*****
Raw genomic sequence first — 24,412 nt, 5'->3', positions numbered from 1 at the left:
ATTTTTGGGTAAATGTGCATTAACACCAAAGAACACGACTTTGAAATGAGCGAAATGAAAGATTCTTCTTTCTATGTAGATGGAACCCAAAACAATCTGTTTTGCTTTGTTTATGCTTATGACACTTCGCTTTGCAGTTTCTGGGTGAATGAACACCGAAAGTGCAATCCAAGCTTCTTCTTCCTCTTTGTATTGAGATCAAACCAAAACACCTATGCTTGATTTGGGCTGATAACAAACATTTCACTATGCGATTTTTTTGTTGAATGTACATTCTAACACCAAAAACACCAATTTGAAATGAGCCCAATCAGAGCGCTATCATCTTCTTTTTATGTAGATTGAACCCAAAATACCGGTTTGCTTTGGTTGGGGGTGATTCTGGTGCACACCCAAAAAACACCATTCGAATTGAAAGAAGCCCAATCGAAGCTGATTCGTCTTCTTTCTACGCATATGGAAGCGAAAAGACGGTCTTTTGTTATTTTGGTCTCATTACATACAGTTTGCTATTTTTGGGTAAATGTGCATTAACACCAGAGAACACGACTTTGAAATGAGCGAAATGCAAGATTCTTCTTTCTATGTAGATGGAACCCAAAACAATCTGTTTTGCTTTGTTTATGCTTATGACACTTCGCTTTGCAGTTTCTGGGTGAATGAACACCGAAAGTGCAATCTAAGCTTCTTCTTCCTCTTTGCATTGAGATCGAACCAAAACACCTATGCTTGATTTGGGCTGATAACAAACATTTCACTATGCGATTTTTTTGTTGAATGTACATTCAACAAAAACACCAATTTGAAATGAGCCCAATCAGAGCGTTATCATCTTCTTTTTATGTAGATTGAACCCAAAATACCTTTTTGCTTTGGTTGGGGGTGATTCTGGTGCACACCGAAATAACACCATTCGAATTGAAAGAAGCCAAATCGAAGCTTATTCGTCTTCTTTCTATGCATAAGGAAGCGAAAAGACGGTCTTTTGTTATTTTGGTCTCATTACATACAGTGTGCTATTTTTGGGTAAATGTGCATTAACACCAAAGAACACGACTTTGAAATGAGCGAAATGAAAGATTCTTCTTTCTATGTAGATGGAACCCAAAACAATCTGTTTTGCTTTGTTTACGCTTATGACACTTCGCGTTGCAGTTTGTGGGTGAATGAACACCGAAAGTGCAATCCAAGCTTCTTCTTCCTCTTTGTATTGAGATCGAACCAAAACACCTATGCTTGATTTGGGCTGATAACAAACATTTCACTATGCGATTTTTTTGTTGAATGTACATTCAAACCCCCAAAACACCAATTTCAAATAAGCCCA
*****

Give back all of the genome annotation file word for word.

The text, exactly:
Raw genomic sequence first — 24,412 nt, 5'->3', positions numbered from 1 at the left:
ATTTTTGGGTAAATGTGCATTAACACCAAAGAACACGACTTTGAAATGAGCGAAATGAAAGATTCTTCTTTCTATGTAGATGGAACCCAAAACAATCTGTTTTGCTTTGTTTATGCTTATGACACTTCGCTTTGCAGTTTCTGGGTGAATGAACACCGAAAGTGCAATCCAAGCTTCTTCTTCCTCTTTGTATTGAGATCAAACCAAAACACCTATGCTTGATTTGGGCTGATAACAAACATTTCACTATGCGATTTTTTTGTTGAATGTACATTCTAACACCAAAAACACCAATTTGAAATGAGCCCAATCAGAGCGCTATCATCTTCTTTTTATGTAGATTGAACCCAAAATACCGGTTTGCTTTGGTTGGGGGTGATTCTGGTGCACACCCAAAAAACACCATTCGAATTGAAAGAAGCCCAATCGAAGCTGATTCGTCTTCTTTCTACGCATATGGAAGCGAAAAGACGGTCTTTTGTTATTTTGGTCTCATTACATACAGTTTGCTATTTTTGGGTAAATGTGCATTAACACCAGAGAACACGACTTTGAAATGAGCGAAATGCAAGATTCTTCTTTCTATGTAGATGGAACCCAAAACAATCTGTTTTGCTTTGTTTATGCTTATGACACTTCGCTTTGCAGTTTCTGGGTGAATGAACACCGAAAGTGCAATCTAAGCTTCTTCTTCCTCTTTGCATTGAGATCGAACCAAAACACCTATGCTTGATTTGGGCTGATAACAAACATTTCACTATGCGATTTTTTTGTTGAATGTACATTCAACAAAAACACCAATTTGAAATGAGCCCAATCAGAGCGTTATCATCTTCTTTTTATGTAGATTGAACCCAAAATACCTTTTTGCTTTGGTTGGGGGTGATTCTGGTGCACACCGAAATAACACCATTCGAATTGAAAGAAGCCAAATCGAAGCTTATTCGTCTTCTTTCTATGCATAAGGAAGCGAAAAGACGGTCTTTTGTTATTTTGGTCTCATTACATACAGTGTGCTATTTTTGGGTAAATGTGCATTAACACCAAAGAACACGACTTTGAAATGAGCGAAATGAAAGATTCTTCTTTCTATGTAGATGGAACCCAAAACAATCTGTTTTGCTTTGTTTACGCTTATGACACTTCGCGTTGCAGTTTGTGGGTGAATGAACACCGAAAGTGCAATCCAAGCTTCTTCTTCCTCTTTGTATTGAGATCGAACCAAAACACCTATGCTTGATTTGGGCTGATAACAAACATTTCACTATGCGATTTTTTTGTTGAATGTACATTCAAACCCCCAAAACACCAATTTCAAATAAGCCCA